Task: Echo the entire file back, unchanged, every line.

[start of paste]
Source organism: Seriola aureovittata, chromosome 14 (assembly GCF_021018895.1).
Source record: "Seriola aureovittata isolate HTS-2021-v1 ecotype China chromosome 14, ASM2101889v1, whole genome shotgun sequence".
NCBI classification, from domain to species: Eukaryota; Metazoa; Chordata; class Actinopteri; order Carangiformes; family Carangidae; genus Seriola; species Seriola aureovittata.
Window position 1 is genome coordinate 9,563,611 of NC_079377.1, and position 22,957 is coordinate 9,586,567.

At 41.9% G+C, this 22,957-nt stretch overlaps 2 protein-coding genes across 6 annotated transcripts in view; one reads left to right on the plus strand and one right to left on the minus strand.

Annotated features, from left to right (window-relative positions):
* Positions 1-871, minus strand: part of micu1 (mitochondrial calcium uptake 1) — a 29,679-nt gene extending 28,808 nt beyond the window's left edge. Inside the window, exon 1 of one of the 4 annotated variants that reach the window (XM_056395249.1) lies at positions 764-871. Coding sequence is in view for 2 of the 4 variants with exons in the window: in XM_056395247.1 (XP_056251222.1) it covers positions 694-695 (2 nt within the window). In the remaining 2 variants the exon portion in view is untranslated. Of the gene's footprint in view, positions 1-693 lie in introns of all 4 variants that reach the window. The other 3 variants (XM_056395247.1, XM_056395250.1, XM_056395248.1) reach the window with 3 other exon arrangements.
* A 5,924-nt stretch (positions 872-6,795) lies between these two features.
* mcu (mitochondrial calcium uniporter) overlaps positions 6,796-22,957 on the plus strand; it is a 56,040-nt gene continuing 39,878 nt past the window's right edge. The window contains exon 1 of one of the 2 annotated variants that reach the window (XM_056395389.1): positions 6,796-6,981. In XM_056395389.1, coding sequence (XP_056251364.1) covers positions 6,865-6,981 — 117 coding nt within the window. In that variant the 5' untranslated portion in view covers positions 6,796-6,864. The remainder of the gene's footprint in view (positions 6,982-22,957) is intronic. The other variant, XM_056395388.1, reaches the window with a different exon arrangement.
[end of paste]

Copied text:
Source organism: Seriola aureovittata, chromosome 14 (assembly GCF_021018895.1).
Source record: "Seriola aureovittata isolate HTS-2021-v1 ecotype China chromosome 14, ASM2101889v1, whole genome shotgun sequence".
NCBI classification, from domain to species: Eukaryota; Metazoa; Chordata; class Actinopteri; order Carangiformes; family Carangidae; genus Seriola; species Seriola aureovittata.
Window position 1 is genome coordinate 9,563,611 of NC_079377.1, and position 22,957 is coordinate 9,586,567.

At 41.9% G+C, this 22,957-nt stretch overlaps 2 protein-coding genes across 6 annotated transcripts in view; one reads left to right on the plus strand and one right to left on the minus strand.

Annotated features, from left to right (window-relative positions):
* Positions 1-871, minus strand: part of micu1 (mitochondrial calcium uptake 1) — a 29,679-nt gene extending 28,808 nt beyond the window's left edge. Inside the window, exon 1 of one of the 4 annotated variants that reach the window (XM_056395249.1) lies at positions 764-871. Coding sequence is in view for 2 of the 4 variants with exons in the window: in XM_056395247.1 (XP_056251222.1) it covers positions 694-695 (2 nt within the window). In the remaining 2 variants the exon portion in view is untranslated. Of the gene's footprint in view, positions 1-693 lie in introns of all 4 variants that reach the window. The other 3 variants (XM_056395247.1, XM_056395250.1, XM_056395248.1) reach the window with 3 other exon arrangements.
* A 5,924-nt stretch (positions 872-6,795) lies between these two features.
* mcu (mitochondrial calcium uniporter) overlaps positions 6,796-22,957 on the plus strand; it is a 56,040-nt gene continuing 39,878 nt past the window's right edge. The window contains exon 1 of one of the 2 annotated variants that reach the window (XM_056395389.1): positions 6,796-6,981. In XM_056395389.1, coding sequence (XP_056251364.1) covers positions 6,865-6,981 — 117 coding nt within the window. In that variant the 5' untranslated portion in view covers positions 6,796-6,864. The remainder of the gene's footprint in view (positions 6,982-22,957) is intronic. The other variant, XM_056395388.1, reaches the window with a different exon arrangement.